Wild hawk chase

I’ve done enough stories on wildlife research projects over the years to know that capturing the animals needed for studies can be a real challenge.

One of the most notable occurred on a March day in the late 1990s, when a Herald photographer and I spent the majority of a long, cold day waiting for a crew of helicopter wranglers to capture a moose for a research project at Agassiz National Wildlife Refuge in northwest Minnesota.

They finally got their moose that blustery day, and the capture produced some excellent photos, but it was after 6 p.m. before frustration gave way to success. We’d been in “hurry up and wait” mode nearly 10 hours.

Tim Driscoll of Grand Forks carries a baby peregrine falcon back to a crate at the UND water tower in June. Driscoll is the project director of the Urban Raptor Research Project. (Herald file photo)

I was reminded of the challenge last week when I accompanied Tim Driscoll of Grand Forks on a mission to capture red-tailed hawks for a banding project he is conducting to learn more about the raptors. Director of the Urban Raptor Project in Grand Forks, Driscoll is widely known as “The Bird Guy,” and his efforts to trap and study raptors such as cooper’s hawks, peregrine falcons and redtails frequently take him across the region.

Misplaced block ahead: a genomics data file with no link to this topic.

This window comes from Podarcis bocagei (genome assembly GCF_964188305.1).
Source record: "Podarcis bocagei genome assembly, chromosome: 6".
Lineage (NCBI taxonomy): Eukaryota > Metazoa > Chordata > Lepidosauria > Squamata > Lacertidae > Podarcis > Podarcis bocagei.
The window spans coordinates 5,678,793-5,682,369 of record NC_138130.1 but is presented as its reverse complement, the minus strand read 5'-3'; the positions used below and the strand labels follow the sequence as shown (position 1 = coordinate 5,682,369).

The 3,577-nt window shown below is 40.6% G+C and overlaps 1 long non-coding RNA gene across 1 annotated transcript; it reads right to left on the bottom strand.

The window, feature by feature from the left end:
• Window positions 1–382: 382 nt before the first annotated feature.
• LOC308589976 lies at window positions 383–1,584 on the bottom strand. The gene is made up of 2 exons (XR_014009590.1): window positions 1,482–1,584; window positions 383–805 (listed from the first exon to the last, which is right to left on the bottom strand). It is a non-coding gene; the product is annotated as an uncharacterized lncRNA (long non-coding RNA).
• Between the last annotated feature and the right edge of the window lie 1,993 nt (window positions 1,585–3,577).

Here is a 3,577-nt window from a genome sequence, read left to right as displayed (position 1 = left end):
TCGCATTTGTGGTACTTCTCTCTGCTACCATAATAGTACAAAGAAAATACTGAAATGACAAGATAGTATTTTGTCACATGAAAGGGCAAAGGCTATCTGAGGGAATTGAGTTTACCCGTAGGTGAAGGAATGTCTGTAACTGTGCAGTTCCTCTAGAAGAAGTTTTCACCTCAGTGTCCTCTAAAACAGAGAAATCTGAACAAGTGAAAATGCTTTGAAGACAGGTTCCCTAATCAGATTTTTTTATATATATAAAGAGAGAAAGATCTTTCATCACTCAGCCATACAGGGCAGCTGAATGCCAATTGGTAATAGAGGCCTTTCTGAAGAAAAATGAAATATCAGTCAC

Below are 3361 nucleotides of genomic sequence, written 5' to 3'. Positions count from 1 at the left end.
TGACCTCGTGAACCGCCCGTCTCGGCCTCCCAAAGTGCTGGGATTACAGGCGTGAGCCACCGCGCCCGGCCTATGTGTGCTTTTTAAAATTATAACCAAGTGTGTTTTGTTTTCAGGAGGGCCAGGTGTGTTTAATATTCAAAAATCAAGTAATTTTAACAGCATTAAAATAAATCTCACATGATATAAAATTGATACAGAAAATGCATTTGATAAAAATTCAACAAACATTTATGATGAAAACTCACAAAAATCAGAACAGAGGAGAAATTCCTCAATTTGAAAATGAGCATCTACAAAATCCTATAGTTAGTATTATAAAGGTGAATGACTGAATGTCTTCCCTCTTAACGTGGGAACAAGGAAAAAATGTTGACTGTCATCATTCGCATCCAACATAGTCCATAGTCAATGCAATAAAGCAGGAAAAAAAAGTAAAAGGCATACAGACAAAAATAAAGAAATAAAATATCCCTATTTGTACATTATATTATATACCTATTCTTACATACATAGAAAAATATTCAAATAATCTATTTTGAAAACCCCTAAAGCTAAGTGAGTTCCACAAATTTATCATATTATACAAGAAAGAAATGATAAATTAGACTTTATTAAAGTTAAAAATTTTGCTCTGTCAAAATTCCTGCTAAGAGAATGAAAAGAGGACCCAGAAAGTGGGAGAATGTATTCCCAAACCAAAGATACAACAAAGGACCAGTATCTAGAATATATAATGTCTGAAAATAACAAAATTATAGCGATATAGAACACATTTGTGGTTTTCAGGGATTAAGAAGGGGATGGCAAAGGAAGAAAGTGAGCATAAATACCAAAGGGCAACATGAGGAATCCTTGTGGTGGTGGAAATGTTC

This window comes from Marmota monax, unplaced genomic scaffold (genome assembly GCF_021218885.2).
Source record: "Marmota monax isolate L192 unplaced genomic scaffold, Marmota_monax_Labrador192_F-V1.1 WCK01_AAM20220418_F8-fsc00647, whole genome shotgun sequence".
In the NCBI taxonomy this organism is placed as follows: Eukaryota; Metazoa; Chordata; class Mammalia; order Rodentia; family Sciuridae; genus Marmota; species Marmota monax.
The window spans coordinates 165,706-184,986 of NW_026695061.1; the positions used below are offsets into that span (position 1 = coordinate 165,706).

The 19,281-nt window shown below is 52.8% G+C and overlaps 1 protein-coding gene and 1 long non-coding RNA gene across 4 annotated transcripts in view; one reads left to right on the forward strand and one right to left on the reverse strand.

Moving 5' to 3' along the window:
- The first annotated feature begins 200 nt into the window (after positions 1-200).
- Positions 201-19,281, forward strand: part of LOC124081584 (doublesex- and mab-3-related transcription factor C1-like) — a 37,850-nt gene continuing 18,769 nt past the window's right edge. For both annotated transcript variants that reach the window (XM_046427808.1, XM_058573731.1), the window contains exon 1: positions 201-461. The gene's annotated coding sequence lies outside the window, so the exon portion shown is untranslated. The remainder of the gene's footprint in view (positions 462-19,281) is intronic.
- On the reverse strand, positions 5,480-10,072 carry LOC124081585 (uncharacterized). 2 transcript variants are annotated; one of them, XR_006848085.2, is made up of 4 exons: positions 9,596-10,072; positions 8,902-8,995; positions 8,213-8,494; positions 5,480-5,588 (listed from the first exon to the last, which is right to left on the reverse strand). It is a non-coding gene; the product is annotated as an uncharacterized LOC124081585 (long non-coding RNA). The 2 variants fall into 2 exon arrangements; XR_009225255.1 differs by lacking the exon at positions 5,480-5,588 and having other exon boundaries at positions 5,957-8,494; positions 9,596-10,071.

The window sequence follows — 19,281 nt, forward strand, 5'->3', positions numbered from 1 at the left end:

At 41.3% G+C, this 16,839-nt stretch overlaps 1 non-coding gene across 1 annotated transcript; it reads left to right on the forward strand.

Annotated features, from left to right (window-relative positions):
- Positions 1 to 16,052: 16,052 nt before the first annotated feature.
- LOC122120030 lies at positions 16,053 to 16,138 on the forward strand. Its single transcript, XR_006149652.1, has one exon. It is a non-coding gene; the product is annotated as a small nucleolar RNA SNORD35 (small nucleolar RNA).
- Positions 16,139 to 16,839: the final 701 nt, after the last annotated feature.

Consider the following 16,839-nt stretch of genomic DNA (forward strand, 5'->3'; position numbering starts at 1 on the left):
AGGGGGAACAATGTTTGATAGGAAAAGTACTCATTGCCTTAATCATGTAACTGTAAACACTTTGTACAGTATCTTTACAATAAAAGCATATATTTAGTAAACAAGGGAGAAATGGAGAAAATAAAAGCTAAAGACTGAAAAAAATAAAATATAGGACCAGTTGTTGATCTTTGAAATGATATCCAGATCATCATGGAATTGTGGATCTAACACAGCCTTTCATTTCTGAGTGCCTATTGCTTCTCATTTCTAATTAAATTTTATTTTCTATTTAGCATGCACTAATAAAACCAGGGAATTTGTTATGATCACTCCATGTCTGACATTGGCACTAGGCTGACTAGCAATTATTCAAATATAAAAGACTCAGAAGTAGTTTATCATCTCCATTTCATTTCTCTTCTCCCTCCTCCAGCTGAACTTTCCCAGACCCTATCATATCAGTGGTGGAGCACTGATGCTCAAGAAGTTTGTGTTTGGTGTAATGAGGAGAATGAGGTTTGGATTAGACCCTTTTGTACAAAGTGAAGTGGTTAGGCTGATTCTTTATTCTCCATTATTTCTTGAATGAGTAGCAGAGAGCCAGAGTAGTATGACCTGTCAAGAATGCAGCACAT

Once, for example, he successfully captured and released a sharp-shinned hawk that had gotten inside a Home Depot store in Fergus Falls, Minn. It had been flying around the store while people shopped for more than a day, but Driscoll said it took him only a few minutes to capture the bird and release it to the wild.

I’m writing a story about Driscoll, his research and his passion for raptors, and so getting a photo of him capturing and banding a redtail is a crucial part of the article.

So far this fall, Driscoll has captured and banded more than 15 redtails, but as we discovered last Wednesday afternoon, the birds can be camera-shy. A big change in the weather was brewing, and that could have driven the hawks into cover. We spent more than two hours and logged some 50 miles scouring the countryside west of Grand Forks for one of the large birds roosting on a power pole or a tree.

Sounds simple enough, right?

We spotted only three hawks, and all of them spooked before Driscoll could set a trap — a rectangular cage with monofilament nooses tied across the top and baited with two live mice.

When he spots a hawk, Driscoll drops the cage along the edge of the road. When the hawk flies in for a closer look, one of the nooses — in theory, at least — catches the bird by the foot, and Driscoll then is able to calm and subdue the raptor for banding.

That definitely isn’t as easy as it sounds.

Providing the rain subsides, Driscoll and I will be trying again this afternoon. Hopefully, we’ll be more successful this time around.

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